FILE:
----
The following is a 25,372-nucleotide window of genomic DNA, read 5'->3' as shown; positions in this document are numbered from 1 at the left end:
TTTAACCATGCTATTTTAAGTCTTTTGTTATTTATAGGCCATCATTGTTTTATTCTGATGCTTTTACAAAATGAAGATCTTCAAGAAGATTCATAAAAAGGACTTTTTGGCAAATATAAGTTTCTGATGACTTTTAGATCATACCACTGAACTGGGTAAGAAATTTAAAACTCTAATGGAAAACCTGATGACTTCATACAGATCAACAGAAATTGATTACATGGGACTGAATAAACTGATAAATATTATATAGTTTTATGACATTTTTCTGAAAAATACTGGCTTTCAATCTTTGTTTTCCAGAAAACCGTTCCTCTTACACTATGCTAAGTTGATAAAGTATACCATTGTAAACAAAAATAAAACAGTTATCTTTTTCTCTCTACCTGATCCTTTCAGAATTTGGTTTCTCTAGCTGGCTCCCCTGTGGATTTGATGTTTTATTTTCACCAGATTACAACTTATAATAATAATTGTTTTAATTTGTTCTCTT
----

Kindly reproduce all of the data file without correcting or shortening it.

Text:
The following is a 25,372-nucleotide window of genomic DNA, read 5'->3' as shown; positions in this document are numbered from 1 at the left end:
TTTAACCATGCTATTTTAAGTCTTTTGTTATTTATAGGCCATCATTGTTTTATTCTGATGCTTTTACAAAATGAAGATCTTCAAGAAGATTCATAAAAAGGACTTTTTGGCAAATATAAGTTTCTGATGACTTTTAGATCATACCACTGAACTGGGTAAGAAATTTAAAACTCTAATGGAAAACCTGATGACTTCATACAGATCAACAGAAATTGATTACATGGGACTGAATAAACTGATAAATATTATATAGTTTTATGACATTTTTCTGAAAAATACTGGCTTTCAATCTTTGTTTTCCAGAAAACCGTTCCTCTTACACTATGCTAAGTTGATAAAGTATACCATTGTAAACAAAAATAAAACAGTTATCTTTTTCTCTCTACCTGATCCTTTCAGAATTTGGTTTCTCTAGCTGGCTCCCCTGTGGATTTGATGTTTTATTTTCACCAGATTACAACTTATAATAATAATTGTTTTAATTTGTTCTCTT